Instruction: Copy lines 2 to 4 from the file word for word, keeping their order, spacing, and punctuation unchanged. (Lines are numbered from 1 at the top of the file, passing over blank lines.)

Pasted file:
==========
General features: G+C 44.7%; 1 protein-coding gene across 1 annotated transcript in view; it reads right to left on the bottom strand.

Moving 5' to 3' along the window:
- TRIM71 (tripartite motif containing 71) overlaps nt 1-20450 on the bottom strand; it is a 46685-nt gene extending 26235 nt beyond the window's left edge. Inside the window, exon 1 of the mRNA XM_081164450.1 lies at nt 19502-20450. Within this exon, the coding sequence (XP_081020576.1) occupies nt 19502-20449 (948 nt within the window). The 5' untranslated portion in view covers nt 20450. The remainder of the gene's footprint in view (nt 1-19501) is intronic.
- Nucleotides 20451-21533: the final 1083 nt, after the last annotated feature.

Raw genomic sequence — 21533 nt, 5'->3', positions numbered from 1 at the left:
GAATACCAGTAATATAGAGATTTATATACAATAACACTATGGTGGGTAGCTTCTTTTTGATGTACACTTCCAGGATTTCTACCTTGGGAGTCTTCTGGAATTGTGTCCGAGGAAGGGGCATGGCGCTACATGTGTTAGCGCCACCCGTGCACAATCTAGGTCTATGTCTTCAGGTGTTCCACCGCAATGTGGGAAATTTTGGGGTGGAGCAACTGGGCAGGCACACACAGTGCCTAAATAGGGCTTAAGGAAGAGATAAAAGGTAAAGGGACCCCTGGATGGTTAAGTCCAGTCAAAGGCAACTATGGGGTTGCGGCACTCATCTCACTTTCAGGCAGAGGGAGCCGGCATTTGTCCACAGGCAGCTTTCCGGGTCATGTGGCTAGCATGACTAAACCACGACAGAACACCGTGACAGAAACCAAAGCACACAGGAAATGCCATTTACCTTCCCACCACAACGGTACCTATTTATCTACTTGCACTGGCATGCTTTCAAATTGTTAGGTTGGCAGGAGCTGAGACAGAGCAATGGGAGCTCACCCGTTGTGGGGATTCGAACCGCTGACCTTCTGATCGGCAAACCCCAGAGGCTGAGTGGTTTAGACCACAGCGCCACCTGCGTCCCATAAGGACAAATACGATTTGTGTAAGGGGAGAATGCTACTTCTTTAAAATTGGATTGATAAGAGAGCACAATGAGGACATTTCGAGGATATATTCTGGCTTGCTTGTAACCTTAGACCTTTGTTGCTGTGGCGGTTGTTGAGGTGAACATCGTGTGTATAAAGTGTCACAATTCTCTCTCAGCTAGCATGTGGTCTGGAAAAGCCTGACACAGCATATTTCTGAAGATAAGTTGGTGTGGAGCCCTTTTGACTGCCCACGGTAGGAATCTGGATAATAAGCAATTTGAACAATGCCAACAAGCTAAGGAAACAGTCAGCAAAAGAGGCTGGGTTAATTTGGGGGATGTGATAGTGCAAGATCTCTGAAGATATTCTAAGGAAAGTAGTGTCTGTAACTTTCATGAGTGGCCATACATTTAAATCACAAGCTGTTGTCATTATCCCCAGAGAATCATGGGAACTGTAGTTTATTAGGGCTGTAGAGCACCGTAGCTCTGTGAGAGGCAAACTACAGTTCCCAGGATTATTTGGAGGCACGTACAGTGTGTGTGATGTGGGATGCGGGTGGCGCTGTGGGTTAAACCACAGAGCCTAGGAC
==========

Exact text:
Moving 5' to 3' along the window:
- TRIM71 (tripartite motif containing 71) overlaps nt 1-20450 on the bottom strand; it is a 46685-nt gene extending 26235 nt beyond the window's left edge. Inside the window, exon 1 of the mRNA XM_081164450.1 lies at nt 19502-20450. Within this exon, the coding sequence (XP_081020576.1) occupies nt 19502-20449 (948 nt within the window). The 5' untranslated portion in view covers nt 20450. The remainder of the gene's footprint in view (nt 1-19501) is intronic.
- Nucleotides 20451-21533: the final 1083 nt, after the last annotated feature.